Well, this poem, posted for at least two semesters, reassured me that there are some people who still find this form meaningful and even useful for a political protest. Just a teaser, the first line reads:

“My office lights are nothing like the sun”

Check out this post for the original Sonnet 130.

Sonnet at the bottom of the staircase in Wean Hall

Sonnet at the bottom of the staircase in Wean Hall

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I came across this realization while prepping for the Mark Twain readings for this project and doing reading for my American Political Humor class. Lyceums were venues for the popular lecture circuit during Mark Twain’s time (though the word is much older than that). Without TV or radio, lyceums were the locations of popular entertainment. You might go to see a musical performance, or hear someone read a short story, or hear a lecture on a political topic. All of the links in the sentence above go to YouTube recordings of a similar nature.

There are hundreds of such recordings, but I chose those specific videos because they demonstrate one of the greatest differences between YouTube and the lyceum culture. The videos I have selected were all viral megahits–memes which jumped through workplaces, around schools, across continents. Paul Potts singing “Nessun Dorma” on a Britain’s got Talent, an older man reading “The Cremation of Sam McGee”, and Barak Obama’s wildly popular video, “Yes We Can”, all demonstrated the power of YouTube to spread content.

Enjoy!

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I recently discovered a project similar to p4 in both its founding intent and in its modus operandi. New York’s Shakespeare in the Park has been presenting Shakespeare and other great playwrites in Central Park for free for over 50 years. Like SITP, p4 commits to presenting a series of great works for the largest audience possible. P4 presents Shakespeare and Mark Twain for free through its podcasts and vidcasts, its YouTube videos and its blog posts because it was founded to provide access to these great works for kids in school regardless (particularly those with learning disabilities which make reading a chore such as Dyslexia, ADD, ADHD, Aspergers) and people who just don’t have time to pull out a great book or poem just for the joy of it.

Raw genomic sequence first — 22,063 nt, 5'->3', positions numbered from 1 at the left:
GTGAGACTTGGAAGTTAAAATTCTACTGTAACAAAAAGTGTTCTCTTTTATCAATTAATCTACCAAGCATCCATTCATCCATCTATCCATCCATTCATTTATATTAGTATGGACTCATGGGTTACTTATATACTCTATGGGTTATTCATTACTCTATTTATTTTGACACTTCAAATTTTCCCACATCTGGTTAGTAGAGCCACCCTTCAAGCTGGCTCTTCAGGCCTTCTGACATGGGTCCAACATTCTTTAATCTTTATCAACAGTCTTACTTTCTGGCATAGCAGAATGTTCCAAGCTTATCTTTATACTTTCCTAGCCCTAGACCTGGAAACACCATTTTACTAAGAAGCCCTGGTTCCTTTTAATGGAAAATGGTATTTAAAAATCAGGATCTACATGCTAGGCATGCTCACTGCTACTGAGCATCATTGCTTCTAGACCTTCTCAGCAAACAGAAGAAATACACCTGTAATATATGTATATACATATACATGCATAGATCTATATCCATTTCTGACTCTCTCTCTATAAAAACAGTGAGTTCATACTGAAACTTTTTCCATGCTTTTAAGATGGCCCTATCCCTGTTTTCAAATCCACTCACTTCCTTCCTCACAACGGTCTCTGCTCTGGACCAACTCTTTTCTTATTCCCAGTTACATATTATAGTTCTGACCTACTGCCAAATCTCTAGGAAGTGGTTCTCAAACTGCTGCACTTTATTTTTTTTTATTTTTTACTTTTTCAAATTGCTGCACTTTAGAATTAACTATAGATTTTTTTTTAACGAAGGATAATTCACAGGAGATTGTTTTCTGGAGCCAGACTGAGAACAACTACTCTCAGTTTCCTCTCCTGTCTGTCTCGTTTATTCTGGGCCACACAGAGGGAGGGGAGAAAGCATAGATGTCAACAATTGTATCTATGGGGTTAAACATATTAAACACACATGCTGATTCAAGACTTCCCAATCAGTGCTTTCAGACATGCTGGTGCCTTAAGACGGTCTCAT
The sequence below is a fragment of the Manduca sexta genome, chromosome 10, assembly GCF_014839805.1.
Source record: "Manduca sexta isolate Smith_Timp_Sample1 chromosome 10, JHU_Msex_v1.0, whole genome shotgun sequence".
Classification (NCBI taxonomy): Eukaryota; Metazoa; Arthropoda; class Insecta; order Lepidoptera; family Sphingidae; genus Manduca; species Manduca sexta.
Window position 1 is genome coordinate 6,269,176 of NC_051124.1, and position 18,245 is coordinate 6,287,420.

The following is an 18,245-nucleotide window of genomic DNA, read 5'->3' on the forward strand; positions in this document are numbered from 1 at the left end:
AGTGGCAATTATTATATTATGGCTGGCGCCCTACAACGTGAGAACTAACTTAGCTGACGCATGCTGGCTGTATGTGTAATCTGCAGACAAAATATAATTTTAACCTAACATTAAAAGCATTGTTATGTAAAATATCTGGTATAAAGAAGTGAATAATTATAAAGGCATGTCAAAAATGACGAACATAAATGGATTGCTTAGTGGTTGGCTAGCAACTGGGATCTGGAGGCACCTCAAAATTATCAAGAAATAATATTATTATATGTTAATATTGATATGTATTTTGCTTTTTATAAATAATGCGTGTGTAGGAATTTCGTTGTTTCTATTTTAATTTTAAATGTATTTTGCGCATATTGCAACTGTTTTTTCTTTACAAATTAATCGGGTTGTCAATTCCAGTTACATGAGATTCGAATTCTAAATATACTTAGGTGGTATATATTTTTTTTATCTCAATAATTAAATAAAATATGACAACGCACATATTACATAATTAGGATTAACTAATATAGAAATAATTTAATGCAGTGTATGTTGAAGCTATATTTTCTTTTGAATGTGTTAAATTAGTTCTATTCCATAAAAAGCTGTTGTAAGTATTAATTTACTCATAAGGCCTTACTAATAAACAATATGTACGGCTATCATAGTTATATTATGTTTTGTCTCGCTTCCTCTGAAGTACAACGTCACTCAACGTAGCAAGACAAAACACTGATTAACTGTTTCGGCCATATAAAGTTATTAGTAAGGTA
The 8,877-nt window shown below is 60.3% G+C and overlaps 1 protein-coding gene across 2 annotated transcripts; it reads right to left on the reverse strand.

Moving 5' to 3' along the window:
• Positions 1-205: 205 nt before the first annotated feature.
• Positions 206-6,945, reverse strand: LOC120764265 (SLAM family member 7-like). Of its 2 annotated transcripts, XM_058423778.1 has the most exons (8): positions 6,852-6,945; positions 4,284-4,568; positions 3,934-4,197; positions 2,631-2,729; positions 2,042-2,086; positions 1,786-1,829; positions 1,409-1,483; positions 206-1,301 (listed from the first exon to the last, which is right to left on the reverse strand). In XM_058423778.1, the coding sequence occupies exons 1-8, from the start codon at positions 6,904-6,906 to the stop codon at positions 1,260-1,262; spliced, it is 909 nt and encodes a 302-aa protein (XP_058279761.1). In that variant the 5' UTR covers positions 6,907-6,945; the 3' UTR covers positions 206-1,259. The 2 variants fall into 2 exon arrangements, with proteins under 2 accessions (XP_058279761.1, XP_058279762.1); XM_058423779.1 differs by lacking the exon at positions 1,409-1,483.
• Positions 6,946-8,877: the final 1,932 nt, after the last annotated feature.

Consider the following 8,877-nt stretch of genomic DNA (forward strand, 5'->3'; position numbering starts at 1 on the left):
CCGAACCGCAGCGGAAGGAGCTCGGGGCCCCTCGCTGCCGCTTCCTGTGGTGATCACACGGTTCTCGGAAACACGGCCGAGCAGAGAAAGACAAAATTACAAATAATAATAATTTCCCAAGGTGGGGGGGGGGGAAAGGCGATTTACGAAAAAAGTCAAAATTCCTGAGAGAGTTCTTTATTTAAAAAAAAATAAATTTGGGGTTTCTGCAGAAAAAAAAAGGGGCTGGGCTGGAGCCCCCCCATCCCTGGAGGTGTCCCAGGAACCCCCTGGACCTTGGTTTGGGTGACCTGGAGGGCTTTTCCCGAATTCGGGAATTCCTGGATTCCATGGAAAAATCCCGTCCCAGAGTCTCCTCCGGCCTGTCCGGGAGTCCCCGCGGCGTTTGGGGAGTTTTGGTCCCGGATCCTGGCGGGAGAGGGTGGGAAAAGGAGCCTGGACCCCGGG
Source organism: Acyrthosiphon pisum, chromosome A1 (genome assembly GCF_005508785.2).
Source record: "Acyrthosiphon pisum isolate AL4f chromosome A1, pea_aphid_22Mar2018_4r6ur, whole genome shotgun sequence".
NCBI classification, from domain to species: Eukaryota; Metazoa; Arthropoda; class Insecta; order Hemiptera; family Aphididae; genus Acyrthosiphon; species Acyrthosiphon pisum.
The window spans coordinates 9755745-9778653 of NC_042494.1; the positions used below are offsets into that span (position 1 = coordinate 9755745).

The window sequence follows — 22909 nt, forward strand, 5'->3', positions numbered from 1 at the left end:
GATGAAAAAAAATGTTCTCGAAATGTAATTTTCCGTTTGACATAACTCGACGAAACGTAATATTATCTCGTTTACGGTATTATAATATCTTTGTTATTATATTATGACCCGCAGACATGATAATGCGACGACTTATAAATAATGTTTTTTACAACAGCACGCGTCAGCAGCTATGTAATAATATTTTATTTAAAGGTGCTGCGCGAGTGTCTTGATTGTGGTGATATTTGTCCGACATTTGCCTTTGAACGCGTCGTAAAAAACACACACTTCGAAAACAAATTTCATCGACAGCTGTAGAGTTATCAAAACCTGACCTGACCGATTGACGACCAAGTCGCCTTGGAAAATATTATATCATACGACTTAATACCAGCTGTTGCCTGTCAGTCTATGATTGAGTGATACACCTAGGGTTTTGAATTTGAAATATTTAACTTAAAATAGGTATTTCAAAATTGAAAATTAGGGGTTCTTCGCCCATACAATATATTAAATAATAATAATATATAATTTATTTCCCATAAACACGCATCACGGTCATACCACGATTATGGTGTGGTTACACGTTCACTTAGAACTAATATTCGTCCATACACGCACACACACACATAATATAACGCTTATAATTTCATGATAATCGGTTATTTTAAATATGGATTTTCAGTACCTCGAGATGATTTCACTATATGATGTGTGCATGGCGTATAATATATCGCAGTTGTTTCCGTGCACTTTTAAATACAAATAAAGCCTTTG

I visited an exhibit at the National Gallery in Washington DC of treasures from Afghanistan this weekend. There were room after room of global treasures which have survived 30 years of savage wars. Like those treasures, Shakespeare and Mark Twain’s works have survived for centuries–survived censorship, expurgation, and the most insidious of threats, suspicions that they are no longer relevant to our wired world. But, like the motto National Museum of Afghanistan, Kabul, I believe that “A nation stays alive when its culture stays alive.” Not its cultural history–I am not presenting these works as background material for modern works. I am presenting these works here, in this format, in this year, because they can and do have relevance to our lives, our loves and our futures.

This I believe.